Introduction To Typescript – Part II (Debugging, backtick and linting)

So we are moving ahead, with next set of Typescript lessons. The topics discussed in the Part-I focus on Typescript configuration and basic familiarity. The series now progress with experience from real-life project development and my struggle to make sure deliverables meet the quality standards. It is often very easy to develop something and be contained with the thought that we met the expectation. In reality usually what you have created may last for the next 4-5 years. Thus, it is our moral responsibility to adhere to standards.

Tools of Trade
Tools of Trade (Photo by Todd Quackenbush on Unsplash)

Backtick (a.k.a. Template Literals)

If I ask you a question that how many times we have to construct a message with a combination of variables and expression(s) clubbed with text, definitely the answer will be a lot. Be it simple expression like following

String greeting = “Hello ” + userName;

Notice that plus symbol, staring at you and somehow hinting, your messages are nothing without me. You need me every time, to construct something dynamic.

I was never comfortable with those multiple plus signs. It’s like you are trying to stitch broken pieces. 

Java developers will quickly say that “Hey carbonrider, we don’t do that, we have an elegant way – System.out.format, System.out.printf and String.format…” Ok, enough Guys, I know (I am also a Java Developer :P).

For a long time, I continued to curse JavaScript as why they don’t have something similar. What I didn’t know, that there exists a solution and it was known as Template strings, which was later renamed as Template literals

Linting

I remember my early days of coding. There was always a rush to churn out as much code as possible in the least possible time and deliver the things quickly. I never even imagined what it takes to write readable code. Most of the projects in my early career phase had only one developer – that was me.

Clients were happy with the output but my struggle with incorporating changes grew day by day. I realized that after a certain time period, I couldn’t even recognize my own code. There was no uniformity, the classes and members had dangling scopes, the variables and functions were named without any conventions, logging statements were lying all across the code and … I must stop.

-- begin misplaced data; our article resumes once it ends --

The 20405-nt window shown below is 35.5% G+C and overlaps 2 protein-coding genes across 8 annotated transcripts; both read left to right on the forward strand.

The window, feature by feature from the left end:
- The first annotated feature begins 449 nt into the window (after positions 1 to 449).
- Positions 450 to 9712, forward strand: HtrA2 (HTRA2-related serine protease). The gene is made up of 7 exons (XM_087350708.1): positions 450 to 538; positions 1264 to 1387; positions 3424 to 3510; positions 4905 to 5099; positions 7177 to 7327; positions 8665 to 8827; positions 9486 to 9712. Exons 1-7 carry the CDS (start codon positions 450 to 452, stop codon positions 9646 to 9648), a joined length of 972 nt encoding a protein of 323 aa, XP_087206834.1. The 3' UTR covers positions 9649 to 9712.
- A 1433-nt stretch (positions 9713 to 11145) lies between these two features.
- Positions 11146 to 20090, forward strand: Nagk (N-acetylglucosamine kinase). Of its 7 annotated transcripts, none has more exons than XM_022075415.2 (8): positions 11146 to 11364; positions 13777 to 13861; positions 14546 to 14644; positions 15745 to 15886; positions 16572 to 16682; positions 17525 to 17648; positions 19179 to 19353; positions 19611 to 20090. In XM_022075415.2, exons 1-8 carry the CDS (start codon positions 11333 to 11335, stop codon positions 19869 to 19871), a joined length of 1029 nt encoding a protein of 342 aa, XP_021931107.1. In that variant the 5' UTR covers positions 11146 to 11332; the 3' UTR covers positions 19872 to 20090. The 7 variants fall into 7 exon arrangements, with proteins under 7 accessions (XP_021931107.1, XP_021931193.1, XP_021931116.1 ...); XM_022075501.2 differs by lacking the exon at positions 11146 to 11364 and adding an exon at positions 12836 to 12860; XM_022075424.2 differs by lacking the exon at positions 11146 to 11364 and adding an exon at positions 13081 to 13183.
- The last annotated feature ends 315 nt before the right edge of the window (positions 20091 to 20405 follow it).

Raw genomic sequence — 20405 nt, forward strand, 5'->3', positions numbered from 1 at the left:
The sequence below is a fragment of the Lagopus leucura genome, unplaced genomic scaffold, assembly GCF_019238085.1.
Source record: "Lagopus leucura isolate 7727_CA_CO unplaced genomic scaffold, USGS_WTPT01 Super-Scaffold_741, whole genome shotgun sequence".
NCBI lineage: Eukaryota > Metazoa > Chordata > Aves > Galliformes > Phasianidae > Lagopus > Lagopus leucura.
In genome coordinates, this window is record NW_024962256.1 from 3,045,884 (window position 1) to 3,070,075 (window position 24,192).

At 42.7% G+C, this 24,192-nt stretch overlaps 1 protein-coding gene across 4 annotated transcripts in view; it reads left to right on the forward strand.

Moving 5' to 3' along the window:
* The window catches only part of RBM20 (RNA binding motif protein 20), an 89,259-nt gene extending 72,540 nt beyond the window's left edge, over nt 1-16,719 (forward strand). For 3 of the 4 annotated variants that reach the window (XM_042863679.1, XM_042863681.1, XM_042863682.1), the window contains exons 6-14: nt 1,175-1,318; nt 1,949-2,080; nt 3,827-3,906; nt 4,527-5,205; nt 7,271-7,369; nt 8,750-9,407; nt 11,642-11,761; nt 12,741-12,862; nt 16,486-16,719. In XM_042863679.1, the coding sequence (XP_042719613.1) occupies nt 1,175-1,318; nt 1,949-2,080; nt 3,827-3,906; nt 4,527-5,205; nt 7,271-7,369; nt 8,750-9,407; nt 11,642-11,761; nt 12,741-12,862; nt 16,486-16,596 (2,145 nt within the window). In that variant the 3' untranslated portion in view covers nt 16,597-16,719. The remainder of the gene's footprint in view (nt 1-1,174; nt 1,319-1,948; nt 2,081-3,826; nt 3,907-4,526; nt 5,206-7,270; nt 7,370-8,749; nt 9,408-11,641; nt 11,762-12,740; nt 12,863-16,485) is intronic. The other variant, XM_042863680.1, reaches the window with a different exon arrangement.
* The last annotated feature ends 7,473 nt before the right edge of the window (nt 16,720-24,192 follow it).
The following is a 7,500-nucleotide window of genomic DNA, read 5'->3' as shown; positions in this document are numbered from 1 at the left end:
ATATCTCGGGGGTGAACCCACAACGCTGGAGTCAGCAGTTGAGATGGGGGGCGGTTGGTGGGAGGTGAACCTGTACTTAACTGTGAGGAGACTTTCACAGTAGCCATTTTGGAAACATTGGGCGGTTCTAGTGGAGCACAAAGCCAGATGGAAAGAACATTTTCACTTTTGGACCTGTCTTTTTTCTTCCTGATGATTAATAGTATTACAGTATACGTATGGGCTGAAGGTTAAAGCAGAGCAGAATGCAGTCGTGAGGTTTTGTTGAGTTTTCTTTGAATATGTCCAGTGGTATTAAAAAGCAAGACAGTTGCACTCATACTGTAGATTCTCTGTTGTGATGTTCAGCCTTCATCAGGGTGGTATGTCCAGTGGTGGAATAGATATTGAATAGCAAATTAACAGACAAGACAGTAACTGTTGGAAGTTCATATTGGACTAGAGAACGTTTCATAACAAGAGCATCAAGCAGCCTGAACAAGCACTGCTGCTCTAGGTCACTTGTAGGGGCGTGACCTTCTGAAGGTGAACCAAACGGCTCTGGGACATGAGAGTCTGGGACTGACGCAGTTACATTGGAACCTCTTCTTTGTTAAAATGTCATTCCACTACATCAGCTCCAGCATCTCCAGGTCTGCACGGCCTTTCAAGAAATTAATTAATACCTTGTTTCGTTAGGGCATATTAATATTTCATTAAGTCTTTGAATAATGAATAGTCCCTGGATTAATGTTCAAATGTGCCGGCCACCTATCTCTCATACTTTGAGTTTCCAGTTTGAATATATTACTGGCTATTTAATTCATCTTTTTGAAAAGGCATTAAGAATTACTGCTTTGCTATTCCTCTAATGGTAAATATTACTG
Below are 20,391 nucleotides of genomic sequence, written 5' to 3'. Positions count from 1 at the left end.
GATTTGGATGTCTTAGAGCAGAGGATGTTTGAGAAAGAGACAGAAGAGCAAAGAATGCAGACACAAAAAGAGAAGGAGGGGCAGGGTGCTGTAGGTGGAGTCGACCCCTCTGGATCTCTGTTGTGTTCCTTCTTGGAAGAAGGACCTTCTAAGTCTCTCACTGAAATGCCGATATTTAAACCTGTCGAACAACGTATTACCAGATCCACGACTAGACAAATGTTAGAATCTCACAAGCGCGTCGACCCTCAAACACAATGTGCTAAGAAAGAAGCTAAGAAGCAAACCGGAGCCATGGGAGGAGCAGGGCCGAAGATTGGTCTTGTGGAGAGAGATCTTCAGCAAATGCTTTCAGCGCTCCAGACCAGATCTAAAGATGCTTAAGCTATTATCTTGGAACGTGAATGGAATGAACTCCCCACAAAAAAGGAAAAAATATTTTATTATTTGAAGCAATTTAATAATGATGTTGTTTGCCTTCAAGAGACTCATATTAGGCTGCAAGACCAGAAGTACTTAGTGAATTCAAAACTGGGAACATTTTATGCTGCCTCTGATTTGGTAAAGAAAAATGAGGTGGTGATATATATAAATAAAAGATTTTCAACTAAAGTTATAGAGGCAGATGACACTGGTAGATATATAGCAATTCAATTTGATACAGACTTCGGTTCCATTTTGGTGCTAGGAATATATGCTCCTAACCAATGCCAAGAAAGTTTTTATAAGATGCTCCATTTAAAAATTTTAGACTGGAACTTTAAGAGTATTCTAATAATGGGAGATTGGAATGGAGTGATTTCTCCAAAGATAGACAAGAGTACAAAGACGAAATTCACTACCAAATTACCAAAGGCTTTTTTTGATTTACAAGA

This is not only a problem with one specific language. In day to day development – teams usually consist of at least 3-4 developers. Each of them from different competency level.

One may be efficient in writing beautiful code while another may struggle with basics.

But an experienced programmer always knows how to balance the situation. In the programming world, we are blessed with tools which help us to introduce code uniformity.

Java developers already know about – Checkstyle, PMD, SonarQube etc. Having spent most of my career in Java Development, I felt strong urge to look for a similar tool in Typescript. And this led me to explore TSLint.

Debugger

One feature in every language that I have coded till now, which saved me every time from all those horrible situations, I could never imagine what I would have been doing without that – Debugger.

Writing code always leads to a situation, wherein a programmer requires an extra help from the development environment to identify why things are not working as expected. I remember how I used to add those ugly log statements throughout the code which used to clutter my output. And later it used to become an exercise to remove all those funny lines.

I couldn’t contain my happiness when I first came across a debugger in Eclipse. It was nothing less than superpowers. I almost felt like I am one of those who can either fly, jump from building to building… Oops, that’s a bit of exaggeration, coming back to reality.

Coding in JavaScript is fun, but when you are stuck in a situation when you don’t know what is happening, you can quickly ask for help from tools like Google Chrome or Firefox. Back in the early days of my career (around 2003), we didn’t have that kind of luxury. The open source browsers definitely brought the revolution to how we code in Javascript.

But with transpiled development approach, how can we make use of Debugger. Did you understand what I meant to say? The language we code in (Typescript) is different than what gets executed in the browser (Javascript). How can debugger map the output with source language? Well, our stars are really shining well. Typescript compiler does provide a configuration to generate additional metadata to hint runtime engine to link execution with source code – SourceMaps.

Watch this space to see how we reveal magical powers of Typescript. Till then, keep practicing examples from the video and post your comments with suggestions, improvements.

Be Sociable, Share!

Leave a Comment.